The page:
Charlotte Jean Pritt, the first woman to seek to become governor of West Virginia as the candidate of a major political party, was born January 2, 1949, at Charleston’s St. Francis Hospital. She was raised at Buzzard Rock, near Sissonville on the outskirts of the capital city. She graduated from Sissonville High School and received a B.A. and M.A. from Marshall University. She was a teacher in her early years.
In the 1980s, the Kanawha County Democrat was elected to the West Virginia House of Delegates, serving from 1985 to 1988. In 1988, she campaigned for state Senate and won. She remained in the Senate from 1989 to 1992.
Pritt left the Senate in 1992, saying she had been drafted to run for governor. She was defeated in the Democratic primary after a bitterly fought battle with Gaston Caperton, the incumbent governor. She went on to oppose Caperton as an independent candidate in the general election in November. Scars of that campaign were to follow her four years later, when she again sought the governor’s seat. This time she overwhelmed her primary opposition and faced Republican Cecil Underwood in the November 1996 general election.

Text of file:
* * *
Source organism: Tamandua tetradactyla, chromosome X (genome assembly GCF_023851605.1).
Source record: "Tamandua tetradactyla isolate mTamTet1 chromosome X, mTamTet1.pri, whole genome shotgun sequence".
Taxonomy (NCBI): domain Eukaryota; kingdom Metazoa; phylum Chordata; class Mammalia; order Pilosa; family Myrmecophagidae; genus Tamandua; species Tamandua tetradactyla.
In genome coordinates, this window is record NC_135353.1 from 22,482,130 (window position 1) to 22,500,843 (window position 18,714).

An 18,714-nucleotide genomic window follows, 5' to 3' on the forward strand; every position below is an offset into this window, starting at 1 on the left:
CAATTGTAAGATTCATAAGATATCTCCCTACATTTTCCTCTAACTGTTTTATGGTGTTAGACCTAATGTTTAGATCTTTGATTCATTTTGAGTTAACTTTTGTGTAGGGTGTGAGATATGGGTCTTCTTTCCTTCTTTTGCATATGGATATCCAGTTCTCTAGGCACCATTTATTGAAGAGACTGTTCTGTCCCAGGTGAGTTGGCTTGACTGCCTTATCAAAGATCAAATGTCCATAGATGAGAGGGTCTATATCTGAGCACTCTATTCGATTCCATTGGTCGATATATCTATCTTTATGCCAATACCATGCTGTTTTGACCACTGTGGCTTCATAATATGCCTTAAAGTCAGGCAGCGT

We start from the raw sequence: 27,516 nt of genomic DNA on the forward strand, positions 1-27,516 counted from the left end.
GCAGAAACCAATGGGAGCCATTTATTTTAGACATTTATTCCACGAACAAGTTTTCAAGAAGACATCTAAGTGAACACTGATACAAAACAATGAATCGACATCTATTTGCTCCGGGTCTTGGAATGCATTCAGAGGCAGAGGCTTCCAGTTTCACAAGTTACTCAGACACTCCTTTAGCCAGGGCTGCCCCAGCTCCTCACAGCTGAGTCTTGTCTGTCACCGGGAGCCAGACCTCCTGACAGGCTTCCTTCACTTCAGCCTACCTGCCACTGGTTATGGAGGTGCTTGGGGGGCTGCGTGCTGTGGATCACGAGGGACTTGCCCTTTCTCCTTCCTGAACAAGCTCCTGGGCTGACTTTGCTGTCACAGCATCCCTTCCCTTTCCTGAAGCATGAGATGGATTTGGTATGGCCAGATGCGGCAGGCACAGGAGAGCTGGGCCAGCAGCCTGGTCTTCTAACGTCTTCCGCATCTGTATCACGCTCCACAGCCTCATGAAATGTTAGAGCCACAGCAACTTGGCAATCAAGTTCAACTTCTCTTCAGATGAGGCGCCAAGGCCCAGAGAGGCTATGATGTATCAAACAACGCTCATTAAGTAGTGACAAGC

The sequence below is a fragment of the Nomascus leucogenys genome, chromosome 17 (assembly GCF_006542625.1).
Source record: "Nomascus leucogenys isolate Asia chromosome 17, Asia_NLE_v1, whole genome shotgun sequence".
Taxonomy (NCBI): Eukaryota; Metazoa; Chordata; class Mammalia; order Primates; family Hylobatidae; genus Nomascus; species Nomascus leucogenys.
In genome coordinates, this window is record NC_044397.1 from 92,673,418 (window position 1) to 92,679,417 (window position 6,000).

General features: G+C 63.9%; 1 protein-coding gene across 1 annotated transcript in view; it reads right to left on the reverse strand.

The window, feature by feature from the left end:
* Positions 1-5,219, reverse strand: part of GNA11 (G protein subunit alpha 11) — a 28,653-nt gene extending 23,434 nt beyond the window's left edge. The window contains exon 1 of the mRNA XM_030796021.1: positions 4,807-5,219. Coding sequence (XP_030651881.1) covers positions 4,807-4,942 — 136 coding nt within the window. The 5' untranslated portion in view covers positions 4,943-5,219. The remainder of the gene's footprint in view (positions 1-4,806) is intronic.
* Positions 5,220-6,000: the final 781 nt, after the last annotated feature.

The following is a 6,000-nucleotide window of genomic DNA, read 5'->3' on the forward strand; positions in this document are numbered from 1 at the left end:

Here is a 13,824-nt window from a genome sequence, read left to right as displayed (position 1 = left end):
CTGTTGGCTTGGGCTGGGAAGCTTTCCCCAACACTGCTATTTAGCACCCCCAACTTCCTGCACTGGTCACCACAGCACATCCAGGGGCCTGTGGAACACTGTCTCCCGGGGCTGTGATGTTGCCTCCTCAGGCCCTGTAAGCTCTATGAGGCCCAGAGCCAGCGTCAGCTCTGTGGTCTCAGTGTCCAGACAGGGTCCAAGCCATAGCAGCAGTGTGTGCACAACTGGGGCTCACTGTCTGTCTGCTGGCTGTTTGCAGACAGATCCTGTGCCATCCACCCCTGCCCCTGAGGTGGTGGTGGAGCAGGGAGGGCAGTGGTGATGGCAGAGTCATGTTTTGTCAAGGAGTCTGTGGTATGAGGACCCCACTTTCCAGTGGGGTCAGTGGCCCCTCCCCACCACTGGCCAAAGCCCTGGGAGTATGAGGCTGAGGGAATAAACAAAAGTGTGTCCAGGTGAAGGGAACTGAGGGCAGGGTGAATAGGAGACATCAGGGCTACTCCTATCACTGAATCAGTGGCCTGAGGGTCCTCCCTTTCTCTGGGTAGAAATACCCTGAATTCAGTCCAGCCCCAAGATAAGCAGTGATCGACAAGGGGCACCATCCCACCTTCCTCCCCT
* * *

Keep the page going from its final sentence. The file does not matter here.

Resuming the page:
She lost to Underwood by a vote of 324,518 to 287,870. She suffered from a divided party. Some Democrats, still remembering her independent race against the party incumbent in 1992, bolted to Underwood, who also benefited by the support of the coal industry and others alarmed by Pritt’s liberal, pro-labor politics.
In 2000, Pritt ran for secretary of state, losing by a substantial margin in the Democratic primary to Joe Manchin, whom she had defeated in the 1996 gubernatorial primary. Pritt resumed her academic pursuits after the 2000 campaign, teaching seminars and pursuing a degree in nutrition. She became the owner of an educational and wellness consulting firm.
In 2012, Pritt was elected chairwoman of the Mountain Party, the West Virginia affiliate of the national Green Party.
This Article was written by Kay Michael
Last Revised on July 24, 2012